The Bundesbank has let us know that they’re OK with the idea of Facebook’s Libra project. With the one important caveat, that we don’t lose the benefits of money laundering regulations in the process. Which is a problem as I at least am entirely convinced that Libra is an attempt to make an end run around such regulations.
On the basics of course the Bundesbank is entirely correct:
The Bundesbank in Frankfurt, the most powerful member of the European Central Bank, said it was “fundamentally to be welcomed” that libra and its rivals would force traditional banks to adapt and overhaul their often slow and expensive payment systems.
Yep. International money transfer is howlingly expensive and it shouldn’t be. Vast portions of the world would be richer if it weren’t. So, good there.
It predicted that libra would initially benefit people who wanted to move money swiftly between countries over Facebook’s messaging apps without having to pay fees of up to 7 per cent, particularly in parts of the world without easy access to bank accounts.
However, they also worry that:
“When it’s not clear — or at least it cannot be discerned — who lies behind which transactions, or who the recipient of certain transactions is, that’s problematic, also in regard to combatting those who finance terrorism.”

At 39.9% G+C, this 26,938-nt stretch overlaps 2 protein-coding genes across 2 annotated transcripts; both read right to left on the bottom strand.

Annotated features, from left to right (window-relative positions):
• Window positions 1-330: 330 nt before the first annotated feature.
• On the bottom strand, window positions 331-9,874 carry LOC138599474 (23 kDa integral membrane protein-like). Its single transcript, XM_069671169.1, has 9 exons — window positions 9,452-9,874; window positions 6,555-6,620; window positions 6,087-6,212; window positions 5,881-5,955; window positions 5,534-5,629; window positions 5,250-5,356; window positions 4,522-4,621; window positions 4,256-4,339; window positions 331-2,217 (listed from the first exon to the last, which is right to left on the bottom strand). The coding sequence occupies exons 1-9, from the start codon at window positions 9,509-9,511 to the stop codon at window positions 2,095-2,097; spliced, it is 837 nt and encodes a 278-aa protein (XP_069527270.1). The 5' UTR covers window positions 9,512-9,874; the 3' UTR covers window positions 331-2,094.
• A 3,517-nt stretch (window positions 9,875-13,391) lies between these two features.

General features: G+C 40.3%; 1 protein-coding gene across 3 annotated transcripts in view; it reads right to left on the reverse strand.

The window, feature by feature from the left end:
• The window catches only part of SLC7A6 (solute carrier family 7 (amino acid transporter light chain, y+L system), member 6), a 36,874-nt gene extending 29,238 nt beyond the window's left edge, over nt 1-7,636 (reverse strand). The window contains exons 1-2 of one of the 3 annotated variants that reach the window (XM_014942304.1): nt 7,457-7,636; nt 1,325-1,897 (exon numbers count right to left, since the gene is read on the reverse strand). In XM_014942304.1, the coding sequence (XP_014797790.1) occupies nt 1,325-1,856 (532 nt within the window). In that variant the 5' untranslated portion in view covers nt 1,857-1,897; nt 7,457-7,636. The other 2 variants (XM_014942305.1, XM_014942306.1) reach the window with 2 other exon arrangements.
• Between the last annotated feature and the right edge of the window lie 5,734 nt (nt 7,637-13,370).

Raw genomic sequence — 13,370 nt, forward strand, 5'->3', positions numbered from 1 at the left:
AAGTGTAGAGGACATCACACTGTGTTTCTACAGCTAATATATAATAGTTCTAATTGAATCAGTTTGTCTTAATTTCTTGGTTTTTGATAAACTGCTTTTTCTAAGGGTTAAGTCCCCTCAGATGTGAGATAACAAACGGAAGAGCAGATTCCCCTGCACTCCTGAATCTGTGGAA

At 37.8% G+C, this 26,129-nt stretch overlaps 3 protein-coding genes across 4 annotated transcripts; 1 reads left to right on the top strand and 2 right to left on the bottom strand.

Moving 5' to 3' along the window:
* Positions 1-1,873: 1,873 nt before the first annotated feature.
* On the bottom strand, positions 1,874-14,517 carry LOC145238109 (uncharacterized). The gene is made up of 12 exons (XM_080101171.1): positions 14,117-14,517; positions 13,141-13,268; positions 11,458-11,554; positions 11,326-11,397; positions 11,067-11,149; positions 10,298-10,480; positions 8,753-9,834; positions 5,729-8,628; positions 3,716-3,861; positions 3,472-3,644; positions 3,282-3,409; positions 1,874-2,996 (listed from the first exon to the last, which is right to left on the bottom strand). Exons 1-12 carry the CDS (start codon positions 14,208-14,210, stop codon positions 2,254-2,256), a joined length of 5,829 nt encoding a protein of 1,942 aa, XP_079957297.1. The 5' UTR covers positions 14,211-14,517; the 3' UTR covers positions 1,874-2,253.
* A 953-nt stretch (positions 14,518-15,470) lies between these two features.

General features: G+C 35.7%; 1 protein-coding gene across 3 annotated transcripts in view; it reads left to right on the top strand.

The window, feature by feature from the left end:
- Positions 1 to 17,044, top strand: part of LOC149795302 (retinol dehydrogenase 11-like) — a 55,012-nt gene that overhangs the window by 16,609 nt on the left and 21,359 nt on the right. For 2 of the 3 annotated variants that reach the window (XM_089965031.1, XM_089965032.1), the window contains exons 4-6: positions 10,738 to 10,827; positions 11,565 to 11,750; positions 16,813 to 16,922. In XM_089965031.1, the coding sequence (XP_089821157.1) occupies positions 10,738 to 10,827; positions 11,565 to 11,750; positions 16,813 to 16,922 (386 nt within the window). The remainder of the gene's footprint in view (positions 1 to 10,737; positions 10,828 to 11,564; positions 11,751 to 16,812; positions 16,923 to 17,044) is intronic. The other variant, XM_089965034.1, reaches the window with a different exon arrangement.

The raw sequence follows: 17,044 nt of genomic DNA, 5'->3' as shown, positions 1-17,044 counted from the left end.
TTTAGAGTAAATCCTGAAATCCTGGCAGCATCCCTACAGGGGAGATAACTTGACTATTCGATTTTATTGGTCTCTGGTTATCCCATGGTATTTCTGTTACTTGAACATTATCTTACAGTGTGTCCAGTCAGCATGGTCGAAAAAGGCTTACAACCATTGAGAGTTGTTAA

However, the bank also said it would “closely monitor” the risks that the libra payment system could be used for money laundering or financing terrorism,
Which is what the problem is. As I’ve said elsewhere:
Facebook has announced Libra, the cryptocurrency that isn’t really a cryptocurrency – and inquiring minds would like to know why. The answer? It’s probably an end run around regulation. This could be a good or a bad thing, for the regulatory mess in this area is significant. Moving fast and breaking things might actually be the correct way to cut through the Gordian Knot.
Here’s the point. Those money transfers cost a fortune because of the know your customer, understand the source of funds, rules. These apply if you’re shifting money around. But what if you’re not shifting money around? What if you’re shifting some entirely made up accounting unit – Libra? Therefore the money transfer rules don’t operate.
Such regulations will probably apply to anyone buying into, or cashing out of, Libra. But once inside the system, it is likely, the way the regulations are currently written, that transfers will be free of the costs that drive transfer fees up to those 8% and 10% levels.
That’s what I think the play is here. Time will prove me right or wrong of course. My intense suspicion is that if the varied authorities simply said “All standard money transfer regulations will apply to Libra to Libra transactions” then that would be the last we’d hear of the project.